Monday, July 18, 2005

Can Software Kill?

I receive email newsletters from - A technology based company that has articles that are usually above me. I read the headlines and occasionally see a teaser that makes me think, "I can understand this!"

This week the title, "Hardening Expectations for Software Quality" caught my eye. The reason being, I am continually amazed at the size programs have grown to. To download a simple plugin today took 25 megabytes. That is 5 megabytes more than my first hard drive held. I remember reading how the early computer whizzes at MIT worked hard to streamline programs because they were working with 64k. Nowadays a computer programmer sees the code won't work he just DX's it with a 'rem' command and leaves it in the middle of the software program. Who cares if it takes a bit of space. Plenty more where that came from. To hell with those on dialup.

Well back to the title of this posting. Well, pretty soon anyway. The article mentioned Solidware Technologies that has presented software to find bugs in software. (Free 60 day trial/download for you programming geeks!) in their advert it said, "making software safer - Ouch! There were 428 fatalities between 1985 and 2003 caused by software bugs*** (and these are just the ones we know about)." ... *** 2004 Baseline study, Can Software Kill? - end quote -

NOW ON TO THE TITLE OF THIS POST! - With this I had to run a Google search. - "Can Software Kill?" - (with quotes) - 573 hits with most leading to links to the following link -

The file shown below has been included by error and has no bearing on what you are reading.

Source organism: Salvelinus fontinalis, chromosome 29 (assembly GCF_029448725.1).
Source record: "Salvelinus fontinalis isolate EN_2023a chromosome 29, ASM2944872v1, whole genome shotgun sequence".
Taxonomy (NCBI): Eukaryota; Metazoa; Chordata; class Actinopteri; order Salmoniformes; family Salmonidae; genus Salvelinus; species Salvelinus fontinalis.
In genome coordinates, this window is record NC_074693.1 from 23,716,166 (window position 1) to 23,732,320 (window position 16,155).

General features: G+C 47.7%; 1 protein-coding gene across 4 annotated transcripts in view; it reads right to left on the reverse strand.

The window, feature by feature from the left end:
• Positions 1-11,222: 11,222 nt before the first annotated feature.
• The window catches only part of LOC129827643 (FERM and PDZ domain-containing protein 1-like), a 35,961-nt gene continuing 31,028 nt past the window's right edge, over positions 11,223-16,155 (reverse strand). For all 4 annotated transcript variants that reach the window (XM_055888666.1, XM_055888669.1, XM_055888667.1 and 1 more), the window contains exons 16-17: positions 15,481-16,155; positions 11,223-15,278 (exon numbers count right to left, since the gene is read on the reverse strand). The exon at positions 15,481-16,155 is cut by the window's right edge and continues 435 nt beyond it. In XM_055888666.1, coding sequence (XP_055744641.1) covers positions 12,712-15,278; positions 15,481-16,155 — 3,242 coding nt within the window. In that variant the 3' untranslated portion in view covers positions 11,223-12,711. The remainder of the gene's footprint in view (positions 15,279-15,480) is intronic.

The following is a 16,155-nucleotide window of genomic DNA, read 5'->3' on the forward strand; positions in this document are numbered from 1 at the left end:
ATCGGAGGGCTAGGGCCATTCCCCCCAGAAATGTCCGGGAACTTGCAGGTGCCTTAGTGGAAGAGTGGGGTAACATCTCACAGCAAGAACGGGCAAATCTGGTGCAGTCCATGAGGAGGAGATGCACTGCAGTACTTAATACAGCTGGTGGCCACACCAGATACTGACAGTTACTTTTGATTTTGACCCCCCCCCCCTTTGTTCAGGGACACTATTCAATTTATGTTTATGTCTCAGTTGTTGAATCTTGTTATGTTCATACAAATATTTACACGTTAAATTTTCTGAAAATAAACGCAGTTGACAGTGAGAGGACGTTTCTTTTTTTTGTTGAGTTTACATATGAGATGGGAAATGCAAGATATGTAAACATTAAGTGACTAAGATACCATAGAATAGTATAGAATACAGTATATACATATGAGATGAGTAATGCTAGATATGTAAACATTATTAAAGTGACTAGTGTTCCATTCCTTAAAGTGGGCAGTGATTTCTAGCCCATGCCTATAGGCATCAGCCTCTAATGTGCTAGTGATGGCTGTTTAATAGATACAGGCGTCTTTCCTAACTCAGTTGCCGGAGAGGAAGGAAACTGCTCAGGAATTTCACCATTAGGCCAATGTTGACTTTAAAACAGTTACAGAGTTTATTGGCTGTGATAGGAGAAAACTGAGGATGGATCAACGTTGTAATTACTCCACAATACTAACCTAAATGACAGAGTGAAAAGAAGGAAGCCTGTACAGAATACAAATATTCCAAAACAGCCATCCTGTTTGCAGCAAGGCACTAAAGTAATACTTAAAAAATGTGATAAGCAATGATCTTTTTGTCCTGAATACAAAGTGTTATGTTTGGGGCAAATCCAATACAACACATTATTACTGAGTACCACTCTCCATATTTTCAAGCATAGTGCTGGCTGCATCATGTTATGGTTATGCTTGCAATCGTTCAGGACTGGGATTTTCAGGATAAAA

TechNewsWorld - 4-13-04 - Software can kill you. Don't think so? Talk to the family members of 21 deceased patients treated at the National Cancer Institute in Panama in November 2000. The cancer patients died after being overdosed by a Cobalt-60 radiotherapy machine. The technicians who entered patient and medication data into the software that guided that machine will stand trial starting May18th in Panama City on charges of second-degree murder.
According to published reports, Ferrari's North America division recalled 353 cars in 1999 because of a software programming error. Some Ferrari 360 Modena and 360 Modena F1 models manufactured in the previous year contained a glitch in the electronic instrument module that prevented a warning light from illuminating if a problem was detected with a car's brake system.
But it's not just in cars that buggy software is threatening life and limb. Computer programming is now embedded in much of the equipment and appliances that permeate homes, schools and the workplace, making software quality a major issue. Most software releases are far from perfect, and software industry analysts admit there is little difference in the quality control applied to industrial programming and retail products.
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prying1 sez: While I don't think it is yet time to put on white robes, drag out the old "END OF THE WORLD" signs and give up our day jobs, I do think that supporting companies like Solidware Technologies would be a good thing. If you know anyone who deals in programming and works with chip design send them the link. Who knows. Some day it might save a life. Besides, they get to play with it for 60 days for free.